World Library  
Flag as Inappropriate
Email this Article

Personal ID Number (CURP) (Mexico)

Article Id: WHEBN0026931952
Reproduction Date:

Title: Personal ID Number (CURP) (Mexico)  
Author: World Heritage Encyclopedia
Language: English
Subject: INSEE code
Publisher: World Heritage Encyclopedia

Personal ID Number (CURP) (Mexico)

The Clave Única de Registro de Población (translated into English as Unique Population Registry Code or else as Personal ID Code Number) (abbreviated CURP) is a unique identity code for both citizens and residents of Mexico. Each CURP code is a unique alphanumeric 18-character string intended to prevent duplicate entries.

How CURP codes are built

To understand how CURP codes are built, one must first understand Hispano American naming conventions. Full names in Spanish-speaking countries (including Mexican full names) consist of three elements:

  1. Given name(s);
  2. First surname: the father's first surname; and
  3. Second surname: the mother's first surname.

The CURP code is composed of 18 characters that are assigned as follows:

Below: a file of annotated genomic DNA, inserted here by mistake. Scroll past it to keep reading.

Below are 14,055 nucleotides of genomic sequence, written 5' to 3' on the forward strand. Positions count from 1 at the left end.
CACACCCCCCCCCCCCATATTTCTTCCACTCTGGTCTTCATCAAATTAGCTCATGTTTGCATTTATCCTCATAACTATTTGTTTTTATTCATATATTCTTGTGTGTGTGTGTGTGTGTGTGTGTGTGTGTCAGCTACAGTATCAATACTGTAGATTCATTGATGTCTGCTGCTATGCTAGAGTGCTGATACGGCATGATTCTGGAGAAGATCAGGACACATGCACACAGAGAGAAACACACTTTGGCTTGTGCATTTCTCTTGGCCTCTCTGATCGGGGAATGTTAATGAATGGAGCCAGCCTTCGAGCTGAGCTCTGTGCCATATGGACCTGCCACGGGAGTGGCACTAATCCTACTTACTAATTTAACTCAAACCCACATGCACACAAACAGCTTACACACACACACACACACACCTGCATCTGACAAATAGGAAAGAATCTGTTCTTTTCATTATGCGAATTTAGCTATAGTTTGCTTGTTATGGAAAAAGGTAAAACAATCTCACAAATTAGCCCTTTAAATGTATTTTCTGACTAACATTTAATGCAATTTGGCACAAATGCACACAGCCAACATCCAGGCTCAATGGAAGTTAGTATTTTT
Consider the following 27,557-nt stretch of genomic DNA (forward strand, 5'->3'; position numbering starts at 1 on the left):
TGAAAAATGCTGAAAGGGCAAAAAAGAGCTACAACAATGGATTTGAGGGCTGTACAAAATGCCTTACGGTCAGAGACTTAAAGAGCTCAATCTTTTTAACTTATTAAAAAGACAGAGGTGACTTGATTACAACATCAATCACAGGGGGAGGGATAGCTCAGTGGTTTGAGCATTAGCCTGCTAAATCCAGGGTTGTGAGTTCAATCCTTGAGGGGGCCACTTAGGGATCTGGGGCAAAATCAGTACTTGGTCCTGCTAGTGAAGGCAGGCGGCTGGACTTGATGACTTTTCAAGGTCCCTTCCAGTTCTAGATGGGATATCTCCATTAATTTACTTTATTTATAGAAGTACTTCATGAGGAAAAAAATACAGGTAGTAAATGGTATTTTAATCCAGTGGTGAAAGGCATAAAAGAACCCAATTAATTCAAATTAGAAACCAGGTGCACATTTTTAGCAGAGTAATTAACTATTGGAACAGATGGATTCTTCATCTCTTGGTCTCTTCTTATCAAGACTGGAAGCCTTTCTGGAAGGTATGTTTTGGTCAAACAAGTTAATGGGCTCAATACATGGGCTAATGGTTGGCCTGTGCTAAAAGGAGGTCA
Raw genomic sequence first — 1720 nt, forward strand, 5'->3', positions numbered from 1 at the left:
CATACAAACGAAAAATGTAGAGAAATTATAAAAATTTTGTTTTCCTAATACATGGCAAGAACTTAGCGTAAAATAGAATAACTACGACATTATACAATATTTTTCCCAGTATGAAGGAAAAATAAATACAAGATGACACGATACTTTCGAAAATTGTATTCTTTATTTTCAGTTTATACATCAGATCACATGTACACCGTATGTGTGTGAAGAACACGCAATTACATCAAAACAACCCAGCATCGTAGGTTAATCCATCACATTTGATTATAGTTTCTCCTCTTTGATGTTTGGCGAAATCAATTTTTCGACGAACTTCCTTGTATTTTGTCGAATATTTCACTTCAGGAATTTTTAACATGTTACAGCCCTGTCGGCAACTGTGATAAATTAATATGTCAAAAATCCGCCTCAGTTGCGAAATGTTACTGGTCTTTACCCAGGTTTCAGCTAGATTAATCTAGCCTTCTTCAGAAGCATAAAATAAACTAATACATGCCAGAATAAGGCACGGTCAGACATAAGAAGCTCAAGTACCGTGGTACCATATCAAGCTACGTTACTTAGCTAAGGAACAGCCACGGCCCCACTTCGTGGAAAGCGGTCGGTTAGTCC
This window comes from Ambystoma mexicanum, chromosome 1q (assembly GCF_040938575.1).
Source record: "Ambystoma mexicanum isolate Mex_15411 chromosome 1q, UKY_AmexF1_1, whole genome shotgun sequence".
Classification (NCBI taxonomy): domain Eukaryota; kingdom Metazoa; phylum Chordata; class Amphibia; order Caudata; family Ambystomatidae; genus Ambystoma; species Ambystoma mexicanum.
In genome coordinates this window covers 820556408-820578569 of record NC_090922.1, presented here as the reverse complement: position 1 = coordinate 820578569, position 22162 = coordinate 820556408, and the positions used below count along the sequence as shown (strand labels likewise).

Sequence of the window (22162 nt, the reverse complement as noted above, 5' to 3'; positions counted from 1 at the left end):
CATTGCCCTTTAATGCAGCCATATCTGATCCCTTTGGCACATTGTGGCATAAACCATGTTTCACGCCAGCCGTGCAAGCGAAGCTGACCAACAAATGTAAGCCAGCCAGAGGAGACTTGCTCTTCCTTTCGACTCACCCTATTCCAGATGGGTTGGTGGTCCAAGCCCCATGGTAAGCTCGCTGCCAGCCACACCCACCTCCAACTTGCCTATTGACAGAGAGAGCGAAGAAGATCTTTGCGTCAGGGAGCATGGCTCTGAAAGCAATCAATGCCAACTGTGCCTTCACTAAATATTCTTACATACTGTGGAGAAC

• The first surname's initial and first inside vowel;
  • The second surname's initial (or the letter "X" if, like some foreign nationals, the person has no second surname);
  • The first given name's initial;
  • Date of birth (2 digits for year, 2 digits for month, and 2 digits for day);
  • A one-letter gender indicator (H for male (hombre in Spanish) or M for female (mujer in Spanish));
  • A two-letter code for the state where the person was born; for persons born abroad, the code NE (nacido en el extranjero) is used;
  • The first surname's second inside consonant;
  • The second surname's second inside consonant;
  • The first given name's second inside consonant; and
  • Two characters ranging from 1-9 for people born before 2000 or from A-Z for people born since 2000; these characters are generated by the National Population Registry to prevent identical entries.

For married women, only maiden names are used.

For example, the CURP code for a hypothetical person named Gloria Hernández García, a female, born on 27 April 1956 in the state of Veracruz, could be HEGG560427MVZRRL05.


Several exceptions to the above rules exist, including:


If any step in the above procedure leads to the letter "Ñ" appearing anywhere in the CURP, the "Ñ" is replaced by an "X".